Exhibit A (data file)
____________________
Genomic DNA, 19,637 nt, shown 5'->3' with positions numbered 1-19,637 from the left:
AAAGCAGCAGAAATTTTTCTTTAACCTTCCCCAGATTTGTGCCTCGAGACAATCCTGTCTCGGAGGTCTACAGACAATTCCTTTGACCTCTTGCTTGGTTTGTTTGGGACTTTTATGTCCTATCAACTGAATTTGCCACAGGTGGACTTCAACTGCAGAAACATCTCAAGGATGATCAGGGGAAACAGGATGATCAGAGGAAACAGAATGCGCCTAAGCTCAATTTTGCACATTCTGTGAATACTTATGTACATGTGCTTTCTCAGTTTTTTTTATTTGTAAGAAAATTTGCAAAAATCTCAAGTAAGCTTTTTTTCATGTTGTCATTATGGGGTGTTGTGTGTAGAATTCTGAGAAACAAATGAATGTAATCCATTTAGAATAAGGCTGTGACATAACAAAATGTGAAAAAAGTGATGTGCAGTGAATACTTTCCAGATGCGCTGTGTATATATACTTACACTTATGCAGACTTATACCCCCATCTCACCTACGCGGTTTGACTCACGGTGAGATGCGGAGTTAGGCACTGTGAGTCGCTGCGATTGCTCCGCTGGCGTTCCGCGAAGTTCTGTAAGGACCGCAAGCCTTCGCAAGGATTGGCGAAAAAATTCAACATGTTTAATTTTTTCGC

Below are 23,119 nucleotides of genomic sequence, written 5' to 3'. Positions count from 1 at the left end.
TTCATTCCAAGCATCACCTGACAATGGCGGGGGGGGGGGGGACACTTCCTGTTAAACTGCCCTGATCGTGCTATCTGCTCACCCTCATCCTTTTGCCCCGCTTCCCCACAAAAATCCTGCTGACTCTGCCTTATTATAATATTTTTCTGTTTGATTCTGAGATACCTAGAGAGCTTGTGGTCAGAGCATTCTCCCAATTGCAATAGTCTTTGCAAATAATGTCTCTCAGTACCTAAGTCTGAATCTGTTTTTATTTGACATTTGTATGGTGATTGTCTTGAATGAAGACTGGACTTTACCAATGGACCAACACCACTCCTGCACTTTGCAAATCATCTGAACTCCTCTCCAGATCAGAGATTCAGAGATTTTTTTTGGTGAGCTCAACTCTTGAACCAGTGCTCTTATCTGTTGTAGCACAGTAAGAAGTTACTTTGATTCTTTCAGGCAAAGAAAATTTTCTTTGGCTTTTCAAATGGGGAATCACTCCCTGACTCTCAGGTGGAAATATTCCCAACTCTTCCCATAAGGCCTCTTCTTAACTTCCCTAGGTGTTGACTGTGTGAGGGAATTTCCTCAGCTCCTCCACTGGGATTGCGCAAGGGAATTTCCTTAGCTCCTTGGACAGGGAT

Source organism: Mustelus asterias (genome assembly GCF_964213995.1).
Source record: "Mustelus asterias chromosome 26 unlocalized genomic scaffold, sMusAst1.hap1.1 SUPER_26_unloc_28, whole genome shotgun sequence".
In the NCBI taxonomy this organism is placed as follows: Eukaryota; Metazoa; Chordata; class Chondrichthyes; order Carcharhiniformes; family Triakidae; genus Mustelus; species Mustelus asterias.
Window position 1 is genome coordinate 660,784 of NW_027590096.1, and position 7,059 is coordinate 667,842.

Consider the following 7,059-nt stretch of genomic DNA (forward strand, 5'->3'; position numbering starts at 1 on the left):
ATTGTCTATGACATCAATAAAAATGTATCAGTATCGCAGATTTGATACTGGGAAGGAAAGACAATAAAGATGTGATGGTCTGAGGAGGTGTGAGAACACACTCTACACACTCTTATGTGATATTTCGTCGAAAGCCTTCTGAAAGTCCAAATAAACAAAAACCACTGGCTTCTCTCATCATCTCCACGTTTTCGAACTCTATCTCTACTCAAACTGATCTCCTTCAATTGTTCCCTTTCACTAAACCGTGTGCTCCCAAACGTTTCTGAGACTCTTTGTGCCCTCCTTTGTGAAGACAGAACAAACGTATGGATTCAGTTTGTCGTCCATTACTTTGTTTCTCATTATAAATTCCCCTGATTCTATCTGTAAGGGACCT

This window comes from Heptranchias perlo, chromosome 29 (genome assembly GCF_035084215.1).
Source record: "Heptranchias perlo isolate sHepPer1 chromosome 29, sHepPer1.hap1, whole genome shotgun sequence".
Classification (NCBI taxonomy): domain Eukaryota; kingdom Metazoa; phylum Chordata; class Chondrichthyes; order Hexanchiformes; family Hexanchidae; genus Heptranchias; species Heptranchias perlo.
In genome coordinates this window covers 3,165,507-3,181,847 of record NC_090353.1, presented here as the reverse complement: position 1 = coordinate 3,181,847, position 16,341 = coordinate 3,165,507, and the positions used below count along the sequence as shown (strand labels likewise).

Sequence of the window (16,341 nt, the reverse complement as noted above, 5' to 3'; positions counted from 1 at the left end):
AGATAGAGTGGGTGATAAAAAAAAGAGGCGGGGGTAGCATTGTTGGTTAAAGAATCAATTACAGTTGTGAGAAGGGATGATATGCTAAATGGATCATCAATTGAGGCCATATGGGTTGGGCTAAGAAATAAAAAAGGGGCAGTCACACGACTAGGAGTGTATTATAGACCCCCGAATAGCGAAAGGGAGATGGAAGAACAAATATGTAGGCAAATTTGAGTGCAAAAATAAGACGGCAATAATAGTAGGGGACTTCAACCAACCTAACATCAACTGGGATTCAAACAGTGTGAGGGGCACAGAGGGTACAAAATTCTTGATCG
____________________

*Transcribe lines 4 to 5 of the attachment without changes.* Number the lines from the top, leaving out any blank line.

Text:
TTCATTCCAAGCATCACCTGACAATGGCGGGGGGGGGGGGGACACTTCCTGTTAAACTGCCCTGATCGTGCTATCTGCTCACCCTCATCCTTTTGCCCCGCTTCCCCACAAAAATCCTGCTGACTCTGCCTTATTATAATATTTTTCTGTTTGATTCTGAGATACCTAGAGAGCTTGTGGTCAGAGCATTCTCCCAATTGCAATAGTCTTTGCAAATAATGTCTCTCAGTACCTAAGTCTGAATCTGTTTTTATTTGACATTTGTATGGTGATTGTCTTGAATGAAGACTGGACTTTACCAATGGACCAACACCACTCCTGCACTTTGCAAATCATCTGAACTCCTCTCCAGATCAGAGATTCAGAGATTTTTTTTGGTGAGCTCAACTCTTGAACCAGTGCTCTTATCTGTTGTAGCACAGTAAGAAGTTACTTTGATTCTTTCAGGCAAAGAAAATTTTCTTTGGCTTTTCAAATGGGGAATCACTCCCTGACTCTCAGGTGGAAATATTCCCAACTCTTCCCATAAGGCCTCTTCTTAACTTCCCTAGGTGTTGACTGTGTGAGGGAATTTCCTCAGCTCCTCCACTGGGATTGCGCAAGGGAATTTCCTTAGCTCCTTGGACAGGGAT

Source organism: Mustelus asterias (genome assembly GCF_964213995.1).